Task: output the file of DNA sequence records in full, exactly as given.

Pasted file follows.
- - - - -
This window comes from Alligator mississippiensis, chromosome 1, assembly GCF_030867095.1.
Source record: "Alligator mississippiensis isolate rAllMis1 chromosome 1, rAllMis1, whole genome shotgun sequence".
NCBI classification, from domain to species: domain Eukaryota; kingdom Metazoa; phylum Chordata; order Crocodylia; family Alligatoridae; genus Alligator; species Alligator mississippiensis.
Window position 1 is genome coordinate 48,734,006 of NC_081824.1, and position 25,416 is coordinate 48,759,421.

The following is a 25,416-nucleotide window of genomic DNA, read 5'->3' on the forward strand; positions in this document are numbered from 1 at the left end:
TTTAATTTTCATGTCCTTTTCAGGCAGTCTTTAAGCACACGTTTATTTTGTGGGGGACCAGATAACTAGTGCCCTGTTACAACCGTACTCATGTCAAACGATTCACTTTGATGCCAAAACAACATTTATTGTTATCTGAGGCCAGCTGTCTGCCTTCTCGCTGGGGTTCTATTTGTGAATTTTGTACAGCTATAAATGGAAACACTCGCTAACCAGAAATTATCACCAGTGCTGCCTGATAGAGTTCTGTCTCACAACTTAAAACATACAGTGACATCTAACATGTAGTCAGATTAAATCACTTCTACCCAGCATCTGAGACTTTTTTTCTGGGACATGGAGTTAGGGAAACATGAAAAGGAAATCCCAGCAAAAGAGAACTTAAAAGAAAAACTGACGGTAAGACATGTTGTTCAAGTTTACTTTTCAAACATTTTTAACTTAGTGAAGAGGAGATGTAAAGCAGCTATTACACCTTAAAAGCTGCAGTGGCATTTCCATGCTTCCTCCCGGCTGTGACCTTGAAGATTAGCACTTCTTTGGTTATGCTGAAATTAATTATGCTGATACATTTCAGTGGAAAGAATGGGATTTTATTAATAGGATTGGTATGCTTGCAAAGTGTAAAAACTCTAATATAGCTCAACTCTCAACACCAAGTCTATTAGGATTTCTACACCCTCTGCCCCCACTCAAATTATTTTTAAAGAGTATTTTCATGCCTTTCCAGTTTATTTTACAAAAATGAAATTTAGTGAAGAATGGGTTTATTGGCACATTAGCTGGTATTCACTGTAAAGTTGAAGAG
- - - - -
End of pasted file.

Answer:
This window comes from Alligator mississippiensis, chromosome 1, assembly GCF_030867095.1.
Source record: "Alligator mississippiensis isolate rAllMis1 chromosome 1, rAllMis1, whole genome shotgun sequence".
NCBI classification, from domain to species: domain Eukaryota; kingdom Metazoa; phylum Chordata; order Crocodylia; family Alligatoridae; genus Alligator; species Alligator mississippiensis.
Window position 1 is genome coordinate 48,734,006 of NC_081824.1, and position 25,416 is coordinate 48,759,421.

The following is a 25,416-nucleotide window of genomic DNA, read 5'->3' on the forward strand; positions in this document are numbered from 1 at the left end:
TTTAATTTTCATGTCCTTTTCAGGCAGTCTTTAAGCACACGTTTATTTTGTGGGGGACCAGATAACTAGTGCCCTGTTACAACCGTACTCATGTCAAACGATTCACTTTGATGCCAAAACAACATTTATTGTTATCTGAGGCCAGCTGTCTGCCTTCTCGCTGGGGTTCTATTTGTGAATTTTGTACAGCTATAAATGGAAACACTCGCTAACCAGAAATTATCACCAGTGCTGCCTGATAGAGTTCTGTCTCACAACTTAAAACATACAGTGACATCTAACATGTAGTCAGATTAAATCACTTCTACCCAGCATCTGAGACTTTTTTTCTGGGACATGGAGTTAGGGAAACATGAAAAGGAAATCCCAGCAAAAGAGAACTTAAAAGAAAAACTGACGGTAAGACATGTTGTTCAAGTTTACTTTTCAAACATTTTTAACTTAGTGAAGAGGAGATGTAAAGCAGCTATTACACCTTAAAAGCTGCAGTGGCATTTCCATGCTTCCTCCCGGCTGTGACCTTGAAGATTAGCACTTCTTTGGTTATGCTGAAATTAATTATGCTGATACATTTCAGTGGAAAGAATGGGATTTTATTAATAGGATTGGTATGCTTGCAAAGTGTAAAAACTCTAATATAGCTCAACTCTCAACACCAAGTCTATTAGGATTTCTACACCCTCTGCCCCCACTCAAATTATTTTTAAAGAGTATTTTCATGCCTTTCCAGTTTATTTTACAAAAATGAAATTTAGTGAAGAATGGGTTTATTGGCACATTAGCTGGTATTCACTGTAAAGTTGAAGAG